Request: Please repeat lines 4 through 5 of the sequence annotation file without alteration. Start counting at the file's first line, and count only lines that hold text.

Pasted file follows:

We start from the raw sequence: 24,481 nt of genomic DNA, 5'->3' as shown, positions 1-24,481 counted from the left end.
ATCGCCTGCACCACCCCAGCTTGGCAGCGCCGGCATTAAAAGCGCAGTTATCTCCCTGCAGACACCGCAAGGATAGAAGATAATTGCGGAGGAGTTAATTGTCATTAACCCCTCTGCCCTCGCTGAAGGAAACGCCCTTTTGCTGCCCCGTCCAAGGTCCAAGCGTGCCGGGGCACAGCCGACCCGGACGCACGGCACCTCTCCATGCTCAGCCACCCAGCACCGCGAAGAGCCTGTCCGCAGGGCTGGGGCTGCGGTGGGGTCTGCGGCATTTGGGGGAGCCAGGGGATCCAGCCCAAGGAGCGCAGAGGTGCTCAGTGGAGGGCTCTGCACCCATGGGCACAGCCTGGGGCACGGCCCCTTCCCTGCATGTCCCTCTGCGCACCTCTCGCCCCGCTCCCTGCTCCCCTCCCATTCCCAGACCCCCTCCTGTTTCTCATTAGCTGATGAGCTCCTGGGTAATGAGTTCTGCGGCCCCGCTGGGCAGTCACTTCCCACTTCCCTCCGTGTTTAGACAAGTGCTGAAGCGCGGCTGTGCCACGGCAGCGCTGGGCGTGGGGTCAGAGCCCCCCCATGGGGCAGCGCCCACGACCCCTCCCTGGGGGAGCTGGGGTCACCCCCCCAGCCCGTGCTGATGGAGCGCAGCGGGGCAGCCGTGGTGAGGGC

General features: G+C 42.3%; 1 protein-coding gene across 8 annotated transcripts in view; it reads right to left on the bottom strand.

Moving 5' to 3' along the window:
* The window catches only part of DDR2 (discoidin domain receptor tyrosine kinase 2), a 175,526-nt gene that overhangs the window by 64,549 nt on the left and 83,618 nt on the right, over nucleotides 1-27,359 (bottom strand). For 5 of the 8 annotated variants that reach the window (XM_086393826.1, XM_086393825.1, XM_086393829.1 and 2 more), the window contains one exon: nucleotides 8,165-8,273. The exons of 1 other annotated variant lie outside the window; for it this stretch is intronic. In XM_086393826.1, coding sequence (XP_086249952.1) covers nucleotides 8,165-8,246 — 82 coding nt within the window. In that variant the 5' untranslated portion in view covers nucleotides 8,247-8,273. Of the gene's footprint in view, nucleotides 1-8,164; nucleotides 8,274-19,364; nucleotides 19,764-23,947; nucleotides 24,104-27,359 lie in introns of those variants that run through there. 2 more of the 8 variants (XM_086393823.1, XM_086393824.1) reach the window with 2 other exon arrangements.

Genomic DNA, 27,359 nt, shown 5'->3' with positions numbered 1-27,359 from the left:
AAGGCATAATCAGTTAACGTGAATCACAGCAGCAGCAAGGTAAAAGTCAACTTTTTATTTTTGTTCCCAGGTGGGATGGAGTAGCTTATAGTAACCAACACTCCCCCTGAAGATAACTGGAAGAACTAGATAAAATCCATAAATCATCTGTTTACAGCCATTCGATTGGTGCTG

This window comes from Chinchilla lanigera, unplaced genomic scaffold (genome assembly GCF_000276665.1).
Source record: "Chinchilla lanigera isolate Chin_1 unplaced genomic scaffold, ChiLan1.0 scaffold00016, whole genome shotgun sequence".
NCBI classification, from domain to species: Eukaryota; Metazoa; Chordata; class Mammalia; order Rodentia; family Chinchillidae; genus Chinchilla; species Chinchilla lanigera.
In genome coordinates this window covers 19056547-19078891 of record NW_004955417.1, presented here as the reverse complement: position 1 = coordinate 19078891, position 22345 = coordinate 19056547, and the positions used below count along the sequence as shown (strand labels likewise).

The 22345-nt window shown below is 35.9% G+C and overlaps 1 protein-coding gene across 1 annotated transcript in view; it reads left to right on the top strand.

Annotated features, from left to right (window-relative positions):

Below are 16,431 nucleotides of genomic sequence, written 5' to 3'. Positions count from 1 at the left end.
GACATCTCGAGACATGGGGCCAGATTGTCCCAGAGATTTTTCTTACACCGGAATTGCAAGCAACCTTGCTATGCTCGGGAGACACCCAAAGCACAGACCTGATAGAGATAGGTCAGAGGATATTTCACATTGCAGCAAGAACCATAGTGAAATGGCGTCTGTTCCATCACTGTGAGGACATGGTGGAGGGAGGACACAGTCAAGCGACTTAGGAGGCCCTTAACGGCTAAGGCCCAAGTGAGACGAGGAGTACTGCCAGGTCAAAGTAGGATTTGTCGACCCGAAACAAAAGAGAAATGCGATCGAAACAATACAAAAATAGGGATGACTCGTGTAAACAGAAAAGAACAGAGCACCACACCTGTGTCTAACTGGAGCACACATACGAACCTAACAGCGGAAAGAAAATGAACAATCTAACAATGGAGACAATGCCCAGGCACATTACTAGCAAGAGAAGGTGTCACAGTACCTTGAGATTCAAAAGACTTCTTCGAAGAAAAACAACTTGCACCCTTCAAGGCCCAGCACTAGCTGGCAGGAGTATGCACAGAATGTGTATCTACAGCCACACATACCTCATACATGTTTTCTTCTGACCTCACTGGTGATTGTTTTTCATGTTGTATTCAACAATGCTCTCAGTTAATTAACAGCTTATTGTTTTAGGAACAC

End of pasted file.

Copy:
Moving 5' to 3' along the window:
* The window catches only part of DDR2 (discoidin domain receptor tyrosine kinase 2), a 175,526-nt gene that overhangs the window by 64,549 nt on the left and 83,618 nt on the right, over nucleotides 1-27,359 (bottom strand). For 5 of the 8 annotated variants that reach the window (XM_086393826.1, XM_086393825.1, XM_086393829.1 and 2 more), the window contains one exon: nucleotides 8,165-8,273. The exons of 1 other annotated variant lie outside the window; for it this stretch is intronic. In XM_086393826.1, coding sequence (XP_086249952.1) covers nucleotides 8,165-8,246 — 82 coding nt within the window. In that variant the 5' untranslated portion in view covers nucleotides 8,247-8,273. Of the gene's footprint in view, nucleotides 1-8,164; nucleotides 8,274-19,364; nucleotides 19,764-23,947; nucleotides 24,104-27,359 lie in introns of those variants that run through there. 2 more of the 8 variants (XM_086393823.1, XM_086393824.1) reach the window with 2 other exon arrangements.